## Tautology

A tautology is a statement that is always true because it basically affirms itself. “A bachelor is an unmarried man” if often quoted as an example of a tautology. Bachelor and unmarried are basically two different ways to say the same thing.

All true statements in formal logic and mathematics are tautologies. So “2+2=4” is a tautology because if you look at set theory that is the underlying mathematical structure of “2+2=4” you can see that both sides of the “=” are basically the same. So within formal logic and mathematics, tautologies are very useful. Because, although all the information that you get with a tautology in formal logic or mathematics was already there, we limited humans learn new ways to make use of mathematics and formal logic this way. So we actually learn something.

This is not the case outside of formal logic or mathematics. In the real world you don’t learn anything from a tautology. If you know both words “bachelor” and “unmarried’, you don’t learn anything when I tell you that a bachelor is actually also unmarried. You already knew that when you learned the word “bachelor”. So while tautologies have limited use when used in mathematics and formal logic, they are pointless in the real world.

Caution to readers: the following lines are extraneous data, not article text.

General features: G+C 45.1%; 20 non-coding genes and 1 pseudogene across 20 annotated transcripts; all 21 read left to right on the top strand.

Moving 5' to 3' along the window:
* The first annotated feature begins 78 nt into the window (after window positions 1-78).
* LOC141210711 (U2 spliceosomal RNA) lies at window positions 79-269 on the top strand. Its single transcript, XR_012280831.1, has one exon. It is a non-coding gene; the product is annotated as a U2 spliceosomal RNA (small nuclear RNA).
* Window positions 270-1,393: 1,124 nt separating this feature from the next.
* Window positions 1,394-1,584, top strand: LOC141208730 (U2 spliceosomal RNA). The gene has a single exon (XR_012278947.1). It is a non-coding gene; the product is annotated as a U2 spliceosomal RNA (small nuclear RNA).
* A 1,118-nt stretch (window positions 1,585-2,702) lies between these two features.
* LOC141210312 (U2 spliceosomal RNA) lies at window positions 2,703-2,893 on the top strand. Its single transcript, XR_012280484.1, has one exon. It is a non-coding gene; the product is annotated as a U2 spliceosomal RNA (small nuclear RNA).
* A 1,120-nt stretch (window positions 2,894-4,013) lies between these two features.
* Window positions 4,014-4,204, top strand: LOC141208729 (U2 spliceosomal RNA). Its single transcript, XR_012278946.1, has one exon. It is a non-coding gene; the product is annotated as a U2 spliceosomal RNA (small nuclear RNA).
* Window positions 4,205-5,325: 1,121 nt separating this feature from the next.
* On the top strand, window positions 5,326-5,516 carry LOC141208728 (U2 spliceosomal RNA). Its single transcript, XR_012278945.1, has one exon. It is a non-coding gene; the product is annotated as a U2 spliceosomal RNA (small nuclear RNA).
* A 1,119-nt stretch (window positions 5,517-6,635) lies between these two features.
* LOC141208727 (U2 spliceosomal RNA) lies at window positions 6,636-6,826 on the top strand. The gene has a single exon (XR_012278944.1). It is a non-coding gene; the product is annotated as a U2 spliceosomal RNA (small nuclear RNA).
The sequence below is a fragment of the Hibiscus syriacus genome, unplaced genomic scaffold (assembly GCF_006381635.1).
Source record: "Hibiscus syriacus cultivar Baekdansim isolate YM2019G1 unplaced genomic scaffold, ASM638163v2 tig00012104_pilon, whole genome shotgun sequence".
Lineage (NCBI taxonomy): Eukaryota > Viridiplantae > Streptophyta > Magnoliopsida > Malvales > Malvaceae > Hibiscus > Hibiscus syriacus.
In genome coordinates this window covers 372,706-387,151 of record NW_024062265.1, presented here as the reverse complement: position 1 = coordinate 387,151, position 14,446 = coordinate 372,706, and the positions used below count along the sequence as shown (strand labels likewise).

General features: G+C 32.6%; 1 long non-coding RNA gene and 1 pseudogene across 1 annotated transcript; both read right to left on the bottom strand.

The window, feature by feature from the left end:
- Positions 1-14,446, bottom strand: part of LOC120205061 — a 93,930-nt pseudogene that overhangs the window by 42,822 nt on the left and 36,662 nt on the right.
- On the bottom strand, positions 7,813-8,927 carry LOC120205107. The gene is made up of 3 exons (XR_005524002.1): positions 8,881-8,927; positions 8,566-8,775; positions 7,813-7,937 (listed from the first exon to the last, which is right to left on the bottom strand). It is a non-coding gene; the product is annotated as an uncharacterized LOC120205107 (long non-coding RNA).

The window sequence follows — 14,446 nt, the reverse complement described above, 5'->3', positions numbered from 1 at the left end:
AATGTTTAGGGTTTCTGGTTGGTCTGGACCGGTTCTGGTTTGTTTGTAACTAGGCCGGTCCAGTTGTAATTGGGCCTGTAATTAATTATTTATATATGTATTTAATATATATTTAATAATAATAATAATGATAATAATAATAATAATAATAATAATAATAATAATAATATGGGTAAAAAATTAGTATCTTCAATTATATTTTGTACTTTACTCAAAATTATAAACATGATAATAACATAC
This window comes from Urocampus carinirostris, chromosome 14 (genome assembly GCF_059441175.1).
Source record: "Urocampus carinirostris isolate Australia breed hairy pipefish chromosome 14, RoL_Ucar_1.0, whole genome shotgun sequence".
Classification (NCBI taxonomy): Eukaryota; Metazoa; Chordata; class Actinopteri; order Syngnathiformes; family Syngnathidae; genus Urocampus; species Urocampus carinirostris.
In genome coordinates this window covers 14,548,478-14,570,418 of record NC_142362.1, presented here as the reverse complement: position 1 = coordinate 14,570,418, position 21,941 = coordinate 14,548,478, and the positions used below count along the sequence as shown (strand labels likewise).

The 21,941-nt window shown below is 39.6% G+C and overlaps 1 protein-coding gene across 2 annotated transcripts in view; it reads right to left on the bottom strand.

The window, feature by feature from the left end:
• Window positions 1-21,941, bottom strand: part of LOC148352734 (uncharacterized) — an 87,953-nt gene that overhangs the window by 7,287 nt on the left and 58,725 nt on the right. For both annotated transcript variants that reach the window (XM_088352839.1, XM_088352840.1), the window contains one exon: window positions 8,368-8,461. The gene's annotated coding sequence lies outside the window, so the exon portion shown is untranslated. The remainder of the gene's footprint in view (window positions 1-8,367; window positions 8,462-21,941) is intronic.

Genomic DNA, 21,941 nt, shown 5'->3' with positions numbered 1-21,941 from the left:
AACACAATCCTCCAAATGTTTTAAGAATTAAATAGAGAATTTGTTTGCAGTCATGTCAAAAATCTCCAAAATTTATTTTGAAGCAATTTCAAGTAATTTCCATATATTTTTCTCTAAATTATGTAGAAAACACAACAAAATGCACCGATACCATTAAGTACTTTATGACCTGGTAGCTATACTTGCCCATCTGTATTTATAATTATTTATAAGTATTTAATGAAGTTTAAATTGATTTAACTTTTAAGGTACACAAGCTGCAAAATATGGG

For football this means that it is important to avoid tautologies everywhere, especially in an analysis. Here is an example of using a tautology to come to a conclusion (which is pointless):

“All in all, Nagelsmann’s Leipzig were capable of winning against Marco Rose’s Gladbach due to their effectiveness in the first half as well as their counter-attacking threat throughout the whole game. Leipzig overall created much bigger opportunities and therefore also deserved the win as the xG values prove.”

Source

Can you spot the tautology? In the real world they are harder to spot because we don’t use the “=” sign. The tautology in the above quote is that Leipzig won due to their effectiveness. Not only is this a cause and effect statement with all issues of those kind of statements, but is also a tautology. This is due to the fact that effectiveness in football means winning. Nobody writes “Gladbach lost due to their effectiveness”. That is a really weird sentence. In philosophy we call these sentences “deviant sentences” because we intuitively know that there is something wrong with these kind of sentences, even though they are grammatically correct. The best example is “The submarine swam through the sea.” It is grammatically correct, but nevertheless very wrong.

The same goes for “Gladbach lost due to their effectiveness”. But here the reason why this sentence is deviant, is that effectiveness so closely related to winning that it makes no sense to link it to losing. But given that effectiveness is so closely related to winning, claiming that a team won because of its effectiveness is a tautology that doesn’t inform us of anything.